One law firm in Fort Myers started charging some clients a flat fee instead of billing by the hour. Despite its initial success, the economic downturn has made it a tougher sell.
The billable hour is the benchmark of the legal profession.
But Osterhout, McKinney & Prather, a Fort Myers law firm specializing in elder law, started charging a flat fee three years ago, promising life-planning services for the remaining short life of a chronically ill person.
The idea was to diversify the firm's sources of income and generate steadier revenues. The firm charges between $10,000 and $20,000 to help a chronically ill person with a predictable diagnostic outcome manage their financial and medical affairs.
“It started out really well and then the economy hit,” says Lance McKinney, one of the firm's partners. Prospective clients are more reluctant than they used to be to part with a large sum. “They're so afraid,” McKinney says. “They lost half their money in the market.”
Despite the downturn, McKinney and partner Beth Prather say the business is profitable and now accounts for about 20% of the firm's annual billings (the firm declines to share that dollar figure).
The idea is to offer clients a certainty that they wouldn't get if they were charged by the hour. McKinney, for example, charges $300 an hour.
But the law firm quotes a flat fee on about 65% of the clients who come seeking help managing their financial and medical affairs for themselves or a loved one who is chronically ill and nearing the end of their lives. That's because the flat fee covers the person for their remaining days.
The attorneys at Osterhout, McKinney have a difficult balancing act. They have to be careful that the cases they take on won't drag out so long that it would be unprofitable. “Some clients really get the benefit,” says McKinney, referring to clients who live longer than expected.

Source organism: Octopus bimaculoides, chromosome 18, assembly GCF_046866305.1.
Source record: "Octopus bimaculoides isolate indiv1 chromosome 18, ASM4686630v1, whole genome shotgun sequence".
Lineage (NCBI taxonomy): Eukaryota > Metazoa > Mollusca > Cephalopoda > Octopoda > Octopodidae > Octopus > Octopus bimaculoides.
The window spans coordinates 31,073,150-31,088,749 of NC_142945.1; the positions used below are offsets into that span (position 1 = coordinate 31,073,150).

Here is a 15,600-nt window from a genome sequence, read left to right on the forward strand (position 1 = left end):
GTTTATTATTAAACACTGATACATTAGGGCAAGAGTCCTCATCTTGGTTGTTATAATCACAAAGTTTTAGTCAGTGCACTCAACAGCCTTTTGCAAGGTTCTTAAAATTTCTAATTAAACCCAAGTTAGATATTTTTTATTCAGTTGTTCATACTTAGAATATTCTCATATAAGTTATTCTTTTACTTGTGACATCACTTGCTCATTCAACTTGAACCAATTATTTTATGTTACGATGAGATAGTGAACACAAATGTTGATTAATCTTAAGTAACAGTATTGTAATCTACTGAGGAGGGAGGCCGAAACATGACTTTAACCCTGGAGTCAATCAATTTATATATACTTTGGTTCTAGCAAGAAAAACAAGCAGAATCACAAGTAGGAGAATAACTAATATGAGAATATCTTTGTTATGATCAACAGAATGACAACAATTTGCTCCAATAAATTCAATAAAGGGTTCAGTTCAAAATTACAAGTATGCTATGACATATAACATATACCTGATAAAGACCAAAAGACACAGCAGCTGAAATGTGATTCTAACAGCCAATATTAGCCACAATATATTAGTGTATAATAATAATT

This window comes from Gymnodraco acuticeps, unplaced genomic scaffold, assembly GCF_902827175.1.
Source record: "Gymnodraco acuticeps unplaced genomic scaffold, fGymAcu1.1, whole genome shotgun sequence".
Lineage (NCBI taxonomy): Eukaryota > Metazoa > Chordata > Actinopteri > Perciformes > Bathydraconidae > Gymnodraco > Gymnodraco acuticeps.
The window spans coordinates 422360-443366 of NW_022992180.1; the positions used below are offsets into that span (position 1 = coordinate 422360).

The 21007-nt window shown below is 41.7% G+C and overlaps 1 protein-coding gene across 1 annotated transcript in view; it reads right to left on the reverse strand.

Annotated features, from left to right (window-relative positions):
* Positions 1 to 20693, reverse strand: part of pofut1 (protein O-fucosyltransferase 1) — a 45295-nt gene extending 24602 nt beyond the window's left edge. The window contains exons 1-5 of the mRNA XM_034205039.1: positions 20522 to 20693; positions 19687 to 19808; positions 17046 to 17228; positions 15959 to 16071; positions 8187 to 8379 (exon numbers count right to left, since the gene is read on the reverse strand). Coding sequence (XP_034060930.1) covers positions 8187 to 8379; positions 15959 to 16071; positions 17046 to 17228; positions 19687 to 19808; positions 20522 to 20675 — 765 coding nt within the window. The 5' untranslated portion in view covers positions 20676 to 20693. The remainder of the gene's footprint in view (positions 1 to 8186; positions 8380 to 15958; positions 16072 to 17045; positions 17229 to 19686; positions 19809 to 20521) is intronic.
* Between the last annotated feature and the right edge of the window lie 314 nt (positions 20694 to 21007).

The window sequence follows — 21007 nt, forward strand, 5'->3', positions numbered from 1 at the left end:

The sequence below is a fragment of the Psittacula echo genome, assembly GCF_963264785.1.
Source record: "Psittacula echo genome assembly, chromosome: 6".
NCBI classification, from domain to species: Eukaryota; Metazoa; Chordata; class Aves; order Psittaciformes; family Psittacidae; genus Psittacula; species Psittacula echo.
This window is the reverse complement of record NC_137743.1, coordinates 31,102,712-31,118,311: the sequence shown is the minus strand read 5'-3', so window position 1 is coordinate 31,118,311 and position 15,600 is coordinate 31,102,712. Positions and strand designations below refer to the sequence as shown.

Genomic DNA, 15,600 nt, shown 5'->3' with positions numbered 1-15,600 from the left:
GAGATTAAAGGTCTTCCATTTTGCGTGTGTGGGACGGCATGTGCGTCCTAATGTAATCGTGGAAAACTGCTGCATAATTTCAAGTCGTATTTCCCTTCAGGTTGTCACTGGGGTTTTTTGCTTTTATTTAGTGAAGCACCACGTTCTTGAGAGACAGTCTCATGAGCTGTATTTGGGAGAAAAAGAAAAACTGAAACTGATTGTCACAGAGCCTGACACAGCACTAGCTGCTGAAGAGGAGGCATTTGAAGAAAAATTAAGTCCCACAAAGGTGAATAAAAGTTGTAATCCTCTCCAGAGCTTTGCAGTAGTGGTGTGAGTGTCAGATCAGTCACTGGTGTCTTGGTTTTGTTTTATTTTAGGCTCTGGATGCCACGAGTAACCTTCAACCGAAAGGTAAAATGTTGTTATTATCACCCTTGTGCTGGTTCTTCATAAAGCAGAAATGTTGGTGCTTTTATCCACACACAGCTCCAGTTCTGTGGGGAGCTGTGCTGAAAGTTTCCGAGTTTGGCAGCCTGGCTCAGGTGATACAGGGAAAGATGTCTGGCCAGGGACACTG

Insurance companies make these kinds of pricing decisions all the time, but it's unusual for a law firm to do this. Unlike insurance companies, Osterhout, McKinney doesn't hire actuaries to determine how to price their flat fee. Prather says this judgment comes from gut instinct instead of calculating life expectancies using actuarial tables. “We have 20 years of experience creating these plans,” she says.
McKinney concedes that some cases are labor intensive and demand a lot of the staff's time. The firm has a licensed clinical social worker and geriatric-care manager on staff. “It's not the most profitable part of our business,” he says.
The most profitable part of Osterhout, McKinney's business remains helping clients in a crisis situation. Besides the lawyers' hourly fee, the firm also charges $100 per hour for its staff time.
The downturn in the economy has slowed the flat-fee business because it requires people to make decisions before a crisis occurs and spend a relatively large sum of money up front. “They'll push off making a decision,” Prather says.
Once a client does agree to pay the fee, the firm has to manage expectations. For example, the firm will act as an advocate in medical settings but doesn't have the staff to visit them every day in the hospital, for example.
McKinney and Prather have taken care not to move beyond legal advice. For example, they'll help clients evaluate long-term-care insurance policies but they don't sell them.
“You can quickly get out of what you do well,” McKinney says.